When times get tough, the tough (usually) get working.
This time around, our government wants to save us from our over-consumption with more debt – but on the individual level, people are looking for ways to cut costs, save more money, and earn an income. For all intents and pursposes, we’re probably looking at another long period of economic contraction: Anyone who is sitting around waiting for the stock and housing markets to “get back to normal” are in for a rude awakening. The bubble that’s been popped can’t be considered normal at all, and its unlikely that we’ll see such a wild growth in speculative wealth again in this lifetime.
The parallels to the 1930s aren’t just for shock value or headlines that get up-voted and passed around social media pages. We’ve got a very similar debt bubble in the private sector, and jobs are vanishing daily by the tens of thousands. There have been runs on bank deposits and panics in the financial sector: All of the signs are pointing to a long economic winter. In fact, we’ve probably just seen the first frost of what promises to be a harsh season.
So rather than focus on what went wrong, let’s take a look at how we’ve responded to such situations in the past.
Consumption Deflation Spiral – When you realize that you’ve spent too much money, the initial reaction is simple: Stop buying stuff. Rather than putting another latte on the credit card, an individual might save up some of their paycheck and put it in a savings account (or these days, under a mattress).
Unfortunatly, as good a solution as this is on the individual level, it can create its own macroeconomic problem as the loss of demand for consumption translates into lower business sales & earnings.
Grow Your Own Money – This is my favorite solution, and it brings us back to the title of this post. Backyard gardens exploded in popularity in the 1930s – and this phenomenon persisted and gained momentum until the end of World War II in 1945. In many ways, WW2 was an extension of the great depression – its geo-political roots rose up in the rut of economic stagnation and protectionist trade policies designed to keep out “unfair competition.”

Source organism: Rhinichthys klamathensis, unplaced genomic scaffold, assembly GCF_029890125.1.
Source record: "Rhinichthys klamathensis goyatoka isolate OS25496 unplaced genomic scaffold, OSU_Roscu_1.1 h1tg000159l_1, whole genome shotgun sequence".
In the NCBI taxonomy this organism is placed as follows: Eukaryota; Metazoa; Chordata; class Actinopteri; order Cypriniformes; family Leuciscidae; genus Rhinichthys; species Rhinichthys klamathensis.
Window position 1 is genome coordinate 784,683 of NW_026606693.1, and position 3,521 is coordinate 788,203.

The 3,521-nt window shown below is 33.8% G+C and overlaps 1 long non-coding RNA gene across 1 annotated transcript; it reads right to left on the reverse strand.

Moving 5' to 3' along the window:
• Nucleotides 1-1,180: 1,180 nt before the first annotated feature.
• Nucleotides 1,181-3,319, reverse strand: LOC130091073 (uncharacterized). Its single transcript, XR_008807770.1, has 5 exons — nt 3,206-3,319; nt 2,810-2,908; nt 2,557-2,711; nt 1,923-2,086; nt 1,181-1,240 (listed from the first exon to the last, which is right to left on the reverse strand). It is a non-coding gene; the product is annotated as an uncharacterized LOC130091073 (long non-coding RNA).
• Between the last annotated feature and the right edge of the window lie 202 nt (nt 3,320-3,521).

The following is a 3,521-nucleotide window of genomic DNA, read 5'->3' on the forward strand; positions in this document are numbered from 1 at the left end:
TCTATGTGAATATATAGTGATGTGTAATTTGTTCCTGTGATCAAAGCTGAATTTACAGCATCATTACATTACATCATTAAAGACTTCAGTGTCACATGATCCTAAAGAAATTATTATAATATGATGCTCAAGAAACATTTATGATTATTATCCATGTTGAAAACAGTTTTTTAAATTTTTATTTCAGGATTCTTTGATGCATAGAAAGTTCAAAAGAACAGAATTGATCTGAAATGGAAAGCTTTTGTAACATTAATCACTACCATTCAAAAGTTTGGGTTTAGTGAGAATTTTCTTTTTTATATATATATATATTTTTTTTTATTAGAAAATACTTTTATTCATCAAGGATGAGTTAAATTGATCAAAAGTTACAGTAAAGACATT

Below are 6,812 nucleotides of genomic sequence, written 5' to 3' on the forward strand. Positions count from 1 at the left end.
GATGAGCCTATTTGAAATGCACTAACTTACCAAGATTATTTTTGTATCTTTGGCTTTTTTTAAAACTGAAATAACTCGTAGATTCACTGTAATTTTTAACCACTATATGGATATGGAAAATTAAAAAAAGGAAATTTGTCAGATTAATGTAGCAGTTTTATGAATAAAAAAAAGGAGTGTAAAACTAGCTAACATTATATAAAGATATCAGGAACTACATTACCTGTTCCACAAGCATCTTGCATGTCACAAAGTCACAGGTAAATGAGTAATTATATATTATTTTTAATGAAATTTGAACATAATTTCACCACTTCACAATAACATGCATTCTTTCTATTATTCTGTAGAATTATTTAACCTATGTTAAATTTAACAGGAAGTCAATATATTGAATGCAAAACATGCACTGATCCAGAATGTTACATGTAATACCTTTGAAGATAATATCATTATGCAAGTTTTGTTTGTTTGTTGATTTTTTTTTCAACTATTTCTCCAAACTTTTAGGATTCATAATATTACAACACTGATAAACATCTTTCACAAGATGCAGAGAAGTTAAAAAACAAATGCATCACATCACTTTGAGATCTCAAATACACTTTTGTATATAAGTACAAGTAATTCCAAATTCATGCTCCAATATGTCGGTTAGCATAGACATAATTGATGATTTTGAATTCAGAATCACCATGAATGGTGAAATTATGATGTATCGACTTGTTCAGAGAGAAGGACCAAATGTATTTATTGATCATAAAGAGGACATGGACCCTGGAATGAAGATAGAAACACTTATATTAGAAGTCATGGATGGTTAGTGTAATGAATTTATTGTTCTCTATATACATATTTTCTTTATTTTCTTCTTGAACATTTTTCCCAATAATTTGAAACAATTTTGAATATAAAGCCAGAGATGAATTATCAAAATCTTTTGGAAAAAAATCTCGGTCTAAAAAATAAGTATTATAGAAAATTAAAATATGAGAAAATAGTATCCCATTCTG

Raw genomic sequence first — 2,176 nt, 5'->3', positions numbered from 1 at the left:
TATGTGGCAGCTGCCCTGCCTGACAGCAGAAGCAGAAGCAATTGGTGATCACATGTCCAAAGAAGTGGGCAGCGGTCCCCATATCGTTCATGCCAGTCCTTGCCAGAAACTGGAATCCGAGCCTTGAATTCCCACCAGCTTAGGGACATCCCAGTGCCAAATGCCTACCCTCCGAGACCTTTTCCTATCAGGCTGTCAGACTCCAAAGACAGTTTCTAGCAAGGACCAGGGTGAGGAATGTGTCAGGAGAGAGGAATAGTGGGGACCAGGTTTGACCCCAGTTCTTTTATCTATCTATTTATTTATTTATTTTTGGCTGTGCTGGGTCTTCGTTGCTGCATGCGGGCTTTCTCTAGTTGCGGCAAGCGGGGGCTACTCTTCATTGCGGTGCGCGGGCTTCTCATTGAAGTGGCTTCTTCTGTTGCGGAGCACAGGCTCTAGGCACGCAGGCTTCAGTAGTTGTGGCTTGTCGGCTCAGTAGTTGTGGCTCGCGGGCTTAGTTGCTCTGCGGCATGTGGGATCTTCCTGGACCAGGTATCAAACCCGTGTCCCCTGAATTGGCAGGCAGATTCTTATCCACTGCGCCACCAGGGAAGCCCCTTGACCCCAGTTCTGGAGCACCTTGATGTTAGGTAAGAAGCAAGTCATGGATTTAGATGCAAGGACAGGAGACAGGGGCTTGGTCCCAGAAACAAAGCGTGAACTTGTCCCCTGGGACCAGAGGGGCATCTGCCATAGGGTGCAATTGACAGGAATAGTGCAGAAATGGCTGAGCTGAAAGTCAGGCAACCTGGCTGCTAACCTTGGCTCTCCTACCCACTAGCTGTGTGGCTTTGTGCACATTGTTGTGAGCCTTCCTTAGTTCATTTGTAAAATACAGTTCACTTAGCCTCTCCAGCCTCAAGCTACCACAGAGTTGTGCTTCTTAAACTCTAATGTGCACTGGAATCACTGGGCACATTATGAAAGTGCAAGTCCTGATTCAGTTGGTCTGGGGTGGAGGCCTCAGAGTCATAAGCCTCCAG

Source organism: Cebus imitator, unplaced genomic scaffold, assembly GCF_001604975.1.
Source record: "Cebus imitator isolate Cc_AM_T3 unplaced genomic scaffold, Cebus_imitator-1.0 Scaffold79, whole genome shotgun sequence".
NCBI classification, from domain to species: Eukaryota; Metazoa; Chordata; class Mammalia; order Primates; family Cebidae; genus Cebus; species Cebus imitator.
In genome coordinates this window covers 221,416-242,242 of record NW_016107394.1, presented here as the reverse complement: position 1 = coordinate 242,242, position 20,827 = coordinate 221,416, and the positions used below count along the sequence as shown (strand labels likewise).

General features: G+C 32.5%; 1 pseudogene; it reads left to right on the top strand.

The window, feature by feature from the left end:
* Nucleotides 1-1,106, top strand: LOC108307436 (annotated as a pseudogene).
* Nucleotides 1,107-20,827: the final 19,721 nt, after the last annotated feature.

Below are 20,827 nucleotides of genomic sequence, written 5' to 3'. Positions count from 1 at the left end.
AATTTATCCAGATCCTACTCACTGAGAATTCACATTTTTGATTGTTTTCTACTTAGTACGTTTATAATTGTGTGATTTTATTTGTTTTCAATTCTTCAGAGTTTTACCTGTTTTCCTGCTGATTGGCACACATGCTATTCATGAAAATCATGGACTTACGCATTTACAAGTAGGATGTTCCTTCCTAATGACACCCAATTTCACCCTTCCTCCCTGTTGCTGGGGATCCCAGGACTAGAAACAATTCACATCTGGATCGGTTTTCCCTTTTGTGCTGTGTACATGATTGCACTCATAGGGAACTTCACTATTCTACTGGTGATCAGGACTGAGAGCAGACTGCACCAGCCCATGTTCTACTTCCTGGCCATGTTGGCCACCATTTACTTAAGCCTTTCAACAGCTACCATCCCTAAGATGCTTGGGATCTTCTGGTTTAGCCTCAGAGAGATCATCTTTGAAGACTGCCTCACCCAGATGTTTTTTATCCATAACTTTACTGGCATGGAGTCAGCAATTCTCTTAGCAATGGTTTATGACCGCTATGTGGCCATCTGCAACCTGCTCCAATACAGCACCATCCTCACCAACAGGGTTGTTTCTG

Forget that nonsense, and stop waiting for a law to get your own income back on track to growth!
If you’ve got a green thumb, its a great time to head outside – enjoy the sunshine – and get digging. The victory garden brought independent income to the American household, and it helped offset declining wages and global economic slowdowns. If you’re like me and you can grow peppers & onions, maybe it is a good idea to start tending some digital gardens online. There’s a lot of similarities:
- Low Investment – It doesn’t take a lot of cash to get started with a garden or a website. Fifty or a hundred bucks worth of soil & seeds or hosting & domains can get you through a whole season (year) or building an extra source of income. You don’t need licenses, lawyers (hopefully), or investors – you need to stick to it and get the work done.
- Labor Intensive – This is the flip side of low investment: your financial return on the effort is based on the amount of labor and effort you put in. If you don’t weed the garden or clean up spam on your website, the yield is probably going to decline. But if everything is well watered and well maintained, it is likely that you’ll have value growing out of nothing.
- Revenue Flow – When the site or plants start to flower, all you have to do really is keep them alive and well-fed with new content or nutrients. At that point, yield becomes a fairly regular and predictable unless something random and unexpected happens. While a specific advertising sector may dry up (drought) or become flooded with competition, the website biz allows you to diversify. Where one farm could completely fail due to odd weather or a spreading infection, a half-dozen websites are unlikely to all go down to zero at once.
- Make What You Need – When the sun starts setting, you can stay out and put an extra few hours in – or you can just call it a day. While you can’t eat Adsense or affiliate checks, people are still glad to trade dollars for veggies. If you need more, you can work more – if you have enough, its time for a well-deserved break.
Remember though, making money isn’t all sunshine and roses. It can be a dirty job and the bugs like to bite when you’re much more worried about slogging through what needs to get done.